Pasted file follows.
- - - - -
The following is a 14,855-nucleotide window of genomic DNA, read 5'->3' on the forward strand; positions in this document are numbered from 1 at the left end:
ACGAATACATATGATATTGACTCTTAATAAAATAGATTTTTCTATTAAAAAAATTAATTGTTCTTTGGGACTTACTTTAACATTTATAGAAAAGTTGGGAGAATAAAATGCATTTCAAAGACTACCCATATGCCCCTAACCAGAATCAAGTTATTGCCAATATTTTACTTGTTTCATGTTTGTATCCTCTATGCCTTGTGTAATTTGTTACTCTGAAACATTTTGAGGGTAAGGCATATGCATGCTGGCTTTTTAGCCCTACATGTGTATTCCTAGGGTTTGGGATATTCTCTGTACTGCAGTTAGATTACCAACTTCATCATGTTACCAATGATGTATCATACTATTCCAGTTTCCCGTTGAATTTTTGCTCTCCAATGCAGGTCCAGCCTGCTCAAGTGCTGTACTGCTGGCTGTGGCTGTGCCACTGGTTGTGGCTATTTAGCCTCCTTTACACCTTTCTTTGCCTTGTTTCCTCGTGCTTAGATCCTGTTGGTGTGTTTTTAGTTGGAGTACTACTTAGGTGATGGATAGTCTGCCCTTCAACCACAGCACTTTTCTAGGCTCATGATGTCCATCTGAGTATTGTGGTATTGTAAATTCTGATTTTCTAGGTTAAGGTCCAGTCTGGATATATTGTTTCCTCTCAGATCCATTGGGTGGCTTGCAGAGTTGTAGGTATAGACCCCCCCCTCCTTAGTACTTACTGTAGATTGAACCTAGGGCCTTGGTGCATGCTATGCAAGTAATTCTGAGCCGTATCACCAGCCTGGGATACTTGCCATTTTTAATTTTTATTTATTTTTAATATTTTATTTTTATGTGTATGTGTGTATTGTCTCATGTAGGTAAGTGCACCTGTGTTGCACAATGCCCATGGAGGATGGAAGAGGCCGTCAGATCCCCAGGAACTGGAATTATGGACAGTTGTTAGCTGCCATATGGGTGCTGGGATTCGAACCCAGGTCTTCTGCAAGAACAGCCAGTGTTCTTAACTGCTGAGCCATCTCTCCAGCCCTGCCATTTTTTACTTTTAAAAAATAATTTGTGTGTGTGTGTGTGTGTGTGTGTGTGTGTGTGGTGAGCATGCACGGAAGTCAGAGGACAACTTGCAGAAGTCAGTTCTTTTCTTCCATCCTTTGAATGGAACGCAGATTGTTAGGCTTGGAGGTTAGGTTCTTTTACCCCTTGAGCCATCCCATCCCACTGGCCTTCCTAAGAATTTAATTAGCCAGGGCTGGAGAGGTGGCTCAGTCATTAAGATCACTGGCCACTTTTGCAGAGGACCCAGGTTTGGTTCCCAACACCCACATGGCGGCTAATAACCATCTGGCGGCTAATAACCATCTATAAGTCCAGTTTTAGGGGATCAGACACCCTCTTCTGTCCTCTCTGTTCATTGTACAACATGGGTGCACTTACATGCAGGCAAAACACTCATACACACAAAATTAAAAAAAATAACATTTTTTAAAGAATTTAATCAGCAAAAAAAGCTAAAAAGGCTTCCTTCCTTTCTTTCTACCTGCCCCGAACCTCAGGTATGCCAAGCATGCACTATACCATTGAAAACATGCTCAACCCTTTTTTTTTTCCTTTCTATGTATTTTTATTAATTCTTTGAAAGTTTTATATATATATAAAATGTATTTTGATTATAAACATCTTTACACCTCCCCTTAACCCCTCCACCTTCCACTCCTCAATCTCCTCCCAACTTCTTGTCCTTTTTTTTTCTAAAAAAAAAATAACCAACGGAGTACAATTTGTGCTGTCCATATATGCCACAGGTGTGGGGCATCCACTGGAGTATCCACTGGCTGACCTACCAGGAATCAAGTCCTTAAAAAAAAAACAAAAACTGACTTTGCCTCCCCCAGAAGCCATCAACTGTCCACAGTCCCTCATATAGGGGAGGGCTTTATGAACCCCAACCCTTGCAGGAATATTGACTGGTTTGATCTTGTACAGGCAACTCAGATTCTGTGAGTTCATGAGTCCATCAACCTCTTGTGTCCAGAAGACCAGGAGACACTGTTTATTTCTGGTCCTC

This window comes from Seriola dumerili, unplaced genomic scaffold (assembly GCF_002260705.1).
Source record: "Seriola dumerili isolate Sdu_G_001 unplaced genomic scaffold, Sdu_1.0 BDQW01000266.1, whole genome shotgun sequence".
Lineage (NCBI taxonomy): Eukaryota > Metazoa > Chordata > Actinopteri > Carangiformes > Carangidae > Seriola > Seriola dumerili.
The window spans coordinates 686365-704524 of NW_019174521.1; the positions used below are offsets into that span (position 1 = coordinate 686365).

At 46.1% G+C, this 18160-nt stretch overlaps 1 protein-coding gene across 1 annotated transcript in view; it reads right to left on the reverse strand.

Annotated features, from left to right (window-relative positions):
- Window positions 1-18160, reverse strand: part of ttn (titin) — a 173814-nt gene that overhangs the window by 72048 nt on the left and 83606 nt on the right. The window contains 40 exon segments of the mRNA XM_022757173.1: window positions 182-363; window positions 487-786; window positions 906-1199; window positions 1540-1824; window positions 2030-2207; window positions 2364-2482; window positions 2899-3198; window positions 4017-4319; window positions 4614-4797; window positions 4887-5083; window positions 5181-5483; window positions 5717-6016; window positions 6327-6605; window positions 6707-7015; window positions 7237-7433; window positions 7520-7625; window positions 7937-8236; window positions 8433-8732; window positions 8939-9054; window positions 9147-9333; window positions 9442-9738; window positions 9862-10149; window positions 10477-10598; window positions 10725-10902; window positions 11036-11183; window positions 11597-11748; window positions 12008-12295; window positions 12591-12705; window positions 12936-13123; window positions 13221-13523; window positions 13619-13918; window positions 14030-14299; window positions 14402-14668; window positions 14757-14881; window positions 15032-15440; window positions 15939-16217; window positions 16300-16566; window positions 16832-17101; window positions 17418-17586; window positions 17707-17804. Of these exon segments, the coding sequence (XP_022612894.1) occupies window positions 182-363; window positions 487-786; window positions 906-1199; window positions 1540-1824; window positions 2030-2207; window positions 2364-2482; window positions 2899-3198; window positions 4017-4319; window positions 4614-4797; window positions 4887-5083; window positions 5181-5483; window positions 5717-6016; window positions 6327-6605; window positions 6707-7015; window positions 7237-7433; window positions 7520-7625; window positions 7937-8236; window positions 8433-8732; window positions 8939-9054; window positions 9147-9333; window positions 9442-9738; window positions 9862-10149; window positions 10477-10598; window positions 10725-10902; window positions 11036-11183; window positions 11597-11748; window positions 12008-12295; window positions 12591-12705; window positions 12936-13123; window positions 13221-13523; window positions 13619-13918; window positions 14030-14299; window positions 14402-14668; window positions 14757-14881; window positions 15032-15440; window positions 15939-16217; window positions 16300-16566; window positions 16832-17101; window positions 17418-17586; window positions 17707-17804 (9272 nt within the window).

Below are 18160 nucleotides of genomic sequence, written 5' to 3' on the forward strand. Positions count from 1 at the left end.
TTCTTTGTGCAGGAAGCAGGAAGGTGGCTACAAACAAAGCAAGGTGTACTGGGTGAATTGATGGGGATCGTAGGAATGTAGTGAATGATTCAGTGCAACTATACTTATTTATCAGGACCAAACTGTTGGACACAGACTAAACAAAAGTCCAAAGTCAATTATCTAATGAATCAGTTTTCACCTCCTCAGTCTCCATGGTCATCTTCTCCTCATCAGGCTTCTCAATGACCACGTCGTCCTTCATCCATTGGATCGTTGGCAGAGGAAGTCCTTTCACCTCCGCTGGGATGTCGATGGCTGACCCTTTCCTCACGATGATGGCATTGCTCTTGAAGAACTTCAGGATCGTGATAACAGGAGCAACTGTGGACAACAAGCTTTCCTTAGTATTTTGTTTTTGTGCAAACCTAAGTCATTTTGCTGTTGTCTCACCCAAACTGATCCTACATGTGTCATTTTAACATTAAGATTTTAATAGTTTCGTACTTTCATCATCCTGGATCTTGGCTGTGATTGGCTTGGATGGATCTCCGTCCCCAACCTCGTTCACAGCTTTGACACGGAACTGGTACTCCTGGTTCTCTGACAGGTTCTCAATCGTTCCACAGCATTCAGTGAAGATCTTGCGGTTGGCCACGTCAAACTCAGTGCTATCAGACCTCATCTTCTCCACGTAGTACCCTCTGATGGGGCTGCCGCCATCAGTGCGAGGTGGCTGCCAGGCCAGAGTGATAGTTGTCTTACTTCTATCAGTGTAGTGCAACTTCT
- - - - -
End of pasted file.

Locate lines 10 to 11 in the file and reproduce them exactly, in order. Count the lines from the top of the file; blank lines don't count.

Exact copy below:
Below are 18160 nucleotides of genomic sequence, written 5' to 3' on the forward strand. Positions count from 1 at the left end.
TTCTTTGTGCAGGAAGCAGGAAGGTGGCTACAAACAAAGCAAGGTGTACTGGGTGAATTGATGGGGATCGTAGGAATGTAGTGAATGATTCAGTGCAACTATACTTATTTATCAGGACCAAACTGTTGGACACAGACTAAACAAAAGTCCAAAGTCAATTATCTAATGAATCAGTTTTCACCTCCTCAGTCTCCATGGTCATCTTCTCCTCATCAGGCTTCTCAATGACCACGTCGTCCTTCATCCATTGGATCGTTGGCAGAGGAAGTCCTTTCACCTCCGCTGGGATGTCGATGGCTGACCCTTTCCTCACGATGATGGCATTGCTCTTGAAGAACTTCAGGATCGTGATAACAGGAGCAACTGTGGACAACAAGCTTTCCTTAGTATTTTGTTTTTGTGCAAACCTAAGTCATTTTGCTGTTGTCTCACCCAAACTGATCCTACATGTGTCATTTTAACATTAAGATTTTAATAGTTTCGTACTTTCATCATCCTGGATCTTGGCTGTGATTGGCTTGGATGGATCTCCGTCCCCAACCTCGTTCACAGCTTTGACACGGAACTGGTACTCCTGGTTCTCTGACAGGTTCTCAATCGTTCCACAGCATTCAGTGAAGATCTTGCGGTTGGCCACGTCAAACTCAGTGCTATCAGACCTCATCTTCTCCACGTAGTACCCTCTGATGGGGCTGCCGCCATCAGTGCGAGGTGGCTGCCAGGCCAGAGTGATAGTTGTCTTACTTCTATCAGTGTAGTGCAACTTCT